This summer, we will feature guest posts from students who received a Dingman Center scholarship to participate in the Maryland Social Entrepreneur Corps (MSEC). They will share their experiences learning about social entrepreneurship while consulting with local businesses in Latin America for eight weeks this summer. Learn more about MSEC here.
by: Gunleen Deol ’21
My time in-country here in Ecuador with the Maryland Social Entrepreneur Corps (MSEC) has been phenomenal. I’ve had the opportunity to learn a tremendous amount from my peers, not just those from UMD, but also those from the University of Conneticut. Moreover, I’ve experienced an incredible amount of personal growth from conversing with my host familes in Spanish and really getting to know them by immersing myself in their culture. The most rewarding part of my experience, however, is the work that we do here in the rural communities.
Before dividing off into two groups and traveling to different rural communities in Ecuador, the entire SEC team spent two weeks in Cuenca, Ecuador, familiarizing ourselves with the four main projects that we have the liberty to work on during our time in the rural communities.
First, there’s a project called “Good Stuff Good Works” that aims to create a self-sustainable business model for distributing breathtaking beaded bracelets and necklaces created in Saraguro, Ecuador by female artisans. Since this type of craftsmanship is common trade in Saraguro, the market for this type of jewelry in Ecuador is rather saturated, with increasingly high competition in central markets from different groups trying to sell the same type of artisan goods. The goal of this project is to use university students as a medium for selling the jewelry created by the organization “Mushk Kawsi,” an alliance of 6 female artisans, at U.S. college campuses so that these women can earn a fair wage. Our team believes that there a lot of kinks to be worked out in this business model in order to make it self-sustaining, as university students have sold some of these bracelets in the past but upon graduation, the bracelets are left with no one to claim ownership of them. Currently, we’re trying to learn from past mistakes by contacting the students who took leadership of these operations last year so that we can smooth out the kinks and create a model that will truly be helpful to these women in the long-run.
Second, here in Saraguro, there’s a small community called “Ñamarin” which is trying to launch a “Living Tourism” program called “El Turismo Vivencial” where tourists spend a minimum of 8 days with one of six homestay families, truly immersing themselves in the culture of Saraguro by helping out with daily activities such as picking crops, cooking, and taking care of the animals. Our goal is to help the community market this program by updating their website and creating printed material that can be posted in restaurants and bars in Cuenca to attract tourists. This project has really given me an insider’s look into consulting, as we’ve had the opportunity to sit down and discuss the vision and design constraints of this project with the community leader, so that we can create something that suits his needs. Throughout this project, we’ve had to remind ourselves not to get carried away by how we see the end result, since that’s worth close to nothing if the person who we’re creating it for doesn’t find it useful.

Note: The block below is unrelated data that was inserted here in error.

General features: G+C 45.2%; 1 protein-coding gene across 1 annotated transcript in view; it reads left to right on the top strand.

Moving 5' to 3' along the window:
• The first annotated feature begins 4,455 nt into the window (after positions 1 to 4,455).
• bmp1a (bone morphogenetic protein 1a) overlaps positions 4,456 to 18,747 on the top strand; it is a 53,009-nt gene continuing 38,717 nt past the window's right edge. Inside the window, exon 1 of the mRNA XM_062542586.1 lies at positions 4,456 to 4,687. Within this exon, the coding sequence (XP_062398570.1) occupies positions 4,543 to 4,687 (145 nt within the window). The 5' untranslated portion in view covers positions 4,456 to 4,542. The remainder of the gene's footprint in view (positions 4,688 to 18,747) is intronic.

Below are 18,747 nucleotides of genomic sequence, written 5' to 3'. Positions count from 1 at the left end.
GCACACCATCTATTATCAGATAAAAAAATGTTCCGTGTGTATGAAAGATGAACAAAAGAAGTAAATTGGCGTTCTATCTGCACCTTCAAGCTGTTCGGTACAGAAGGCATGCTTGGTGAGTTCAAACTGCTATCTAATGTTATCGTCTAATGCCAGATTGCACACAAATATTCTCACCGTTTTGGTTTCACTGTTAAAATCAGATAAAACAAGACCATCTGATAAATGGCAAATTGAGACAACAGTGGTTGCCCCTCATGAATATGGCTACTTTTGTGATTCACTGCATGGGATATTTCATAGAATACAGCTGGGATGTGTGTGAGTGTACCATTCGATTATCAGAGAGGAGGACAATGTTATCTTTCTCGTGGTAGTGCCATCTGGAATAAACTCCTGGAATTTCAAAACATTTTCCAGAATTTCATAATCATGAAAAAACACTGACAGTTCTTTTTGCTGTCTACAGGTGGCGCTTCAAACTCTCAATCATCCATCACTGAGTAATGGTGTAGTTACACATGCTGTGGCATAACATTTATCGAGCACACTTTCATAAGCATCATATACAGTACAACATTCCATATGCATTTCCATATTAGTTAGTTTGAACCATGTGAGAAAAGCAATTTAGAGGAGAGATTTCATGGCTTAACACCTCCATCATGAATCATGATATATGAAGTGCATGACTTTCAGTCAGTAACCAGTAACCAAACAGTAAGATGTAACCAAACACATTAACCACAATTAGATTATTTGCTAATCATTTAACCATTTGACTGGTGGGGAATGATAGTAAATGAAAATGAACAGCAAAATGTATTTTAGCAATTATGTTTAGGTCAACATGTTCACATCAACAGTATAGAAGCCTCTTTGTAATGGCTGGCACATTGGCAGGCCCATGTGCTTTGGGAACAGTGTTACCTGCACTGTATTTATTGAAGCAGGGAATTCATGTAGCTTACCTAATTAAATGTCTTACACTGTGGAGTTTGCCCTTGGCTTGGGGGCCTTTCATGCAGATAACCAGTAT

Third, through a project called “El Colaborativo,” we’re trying to connect local businesses so that they can leverage one another’s resources. For instance, if one business can assist another business with its financials in return for marketing assistance, we’ve created a mutually beneficial alliance. We have yet to explore this project’s role in the rural communities, along with its long-term aspirations.
Fourth, we have a project called “Boxed Impact,” where we conduct surveys to see which resources a community is in immediate need of. The ultimate idea is that students or other tourists from the U.S. would purchase “boxes” full of these resources (e.g. reading glasses, flashdrive with how-to articles on a variety of topics, solar-powered lights) to bring with them to developing countries and distribute to communities with a perceived need. We’re still trying to determine how to go about this project in a dignified way that empowers communities and avoids the savior-complex.
Overall, all four of these projects involve a great amount of uncertainty and lack pre-specified structure, but as MSEC founder Greg Van Kirk stated during his visit to Cuenca, our role as consultants is two-fold: 1) To advise local businesses in Ecuador through these projects and 2) To test and refine the business models of these projects so that SEC can continue streamlining its methods of social assistance.
Even though there’s a lot going on right now—exposure to a whole new culture and people, personal growth and challenges, determining the best way to tackle these projects—I hope to leave the Ñamarin community, and Ecuador in general, knowing that we made it a little better by providing/creating something beneficial for the people.
Gunleen Deol ’21 is a rising sophomore at the University of Maryland, majoring in Information Systems and Psychology, with an honors concentration in Entrepreneurship & Innovation. In her free time, she enjoys traveling, playing the guitar, spending time in nature, and taking artsy photographs.